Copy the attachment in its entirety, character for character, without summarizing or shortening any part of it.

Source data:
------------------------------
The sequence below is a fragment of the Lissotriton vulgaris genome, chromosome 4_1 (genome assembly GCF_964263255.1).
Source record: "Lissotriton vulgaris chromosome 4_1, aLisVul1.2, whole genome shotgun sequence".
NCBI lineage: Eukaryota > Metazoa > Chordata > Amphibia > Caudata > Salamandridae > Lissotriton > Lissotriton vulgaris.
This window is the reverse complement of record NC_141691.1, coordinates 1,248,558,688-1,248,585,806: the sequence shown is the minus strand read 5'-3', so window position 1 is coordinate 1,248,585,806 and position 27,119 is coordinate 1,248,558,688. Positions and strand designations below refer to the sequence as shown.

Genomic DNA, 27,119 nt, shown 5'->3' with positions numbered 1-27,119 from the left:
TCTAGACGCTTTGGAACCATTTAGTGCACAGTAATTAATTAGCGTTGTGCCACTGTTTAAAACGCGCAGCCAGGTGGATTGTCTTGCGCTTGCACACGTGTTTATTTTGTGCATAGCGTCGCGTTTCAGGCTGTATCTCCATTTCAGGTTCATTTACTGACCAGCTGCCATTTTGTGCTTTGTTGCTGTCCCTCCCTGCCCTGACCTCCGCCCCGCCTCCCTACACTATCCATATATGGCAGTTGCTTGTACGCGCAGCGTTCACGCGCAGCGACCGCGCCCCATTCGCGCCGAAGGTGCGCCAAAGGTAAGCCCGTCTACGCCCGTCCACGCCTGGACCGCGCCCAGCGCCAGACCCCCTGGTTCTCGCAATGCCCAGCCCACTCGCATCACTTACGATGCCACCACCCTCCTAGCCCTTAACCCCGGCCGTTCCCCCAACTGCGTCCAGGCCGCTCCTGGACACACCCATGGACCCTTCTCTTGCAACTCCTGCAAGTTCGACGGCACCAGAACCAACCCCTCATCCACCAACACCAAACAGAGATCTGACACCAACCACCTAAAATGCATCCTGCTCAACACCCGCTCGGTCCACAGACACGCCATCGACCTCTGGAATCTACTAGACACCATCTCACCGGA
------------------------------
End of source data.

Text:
The sequence below is a fragment of the Lissotriton vulgaris genome, chromosome 4_1 (genome assembly GCF_964263255.1).
Source record: "Lissotriton vulgaris chromosome 4_1, aLisVul1.2, whole genome shotgun sequence".
NCBI lineage: Eukaryota > Metazoa > Chordata > Amphibia > Caudata > Salamandridae > Lissotriton > Lissotriton vulgaris.
This window is the reverse complement of record NC_141691.1, coordinates 1,248,558,688-1,248,585,806: the sequence shown is the minus strand read 5'-3', so window position 1 is coordinate 1,248,585,806 and position 27,119 is coordinate 1,248,558,688. Positions and strand designations below refer to the sequence as shown.

Genomic DNA, 27,119 nt, shown 5'->3' with positions numbered 1-27,119 from the left:
TCTAGACGCTTTGGAACCATTTAGTGCACAGTAATTAATTAGCGTTGTGCCACTGTTTAAAACGCGCAGCCAGGTGGATTGTCTTGCGCTTGCACACGTGTTTATTTTGTGCATAGCGTCGCGTTTCAGGCTGTATCTCCATTTCAGGTTCATTTACTGACCAGCTGCCATTTTGTGCTTTGTTGCTGTCCCTCCCTGCCCTGACCTCCGCCCCGCCTCCCTACACTATCCATATATGGCAGTTGCTTGTACGCGCAGCGTTCACGCGCAGCGACCGCGCCCCATTCGCGCCGAAGGTGCGCCAAAGGTAAGCCCGTCTACGCCCGTCCACGCCTGGACCGCGCCCAGCGCCAGACCCCCTGGTTCTCGCAATGCCCAGCCCACTCGCATCACTTACGATGCCACCACCCTCCTAGCCCTTAACCCCGGCCGTTCCCCCAACTGCGTCCAGGCCGCTCCTGGACACACCCATGGACCCTTCTCTTGCAACTCCTGCAAGTTCGACGGCACCAGAACCAACCCCTCATCCACCAACACCAAACAGAGATCTGACACCAACCACCTAAAATGCATCCTGCTCAACACCCGCTCGGTCCACAGACACGCCATCGACCTCTGGAATCTACTAGACACCATCTCACCGGA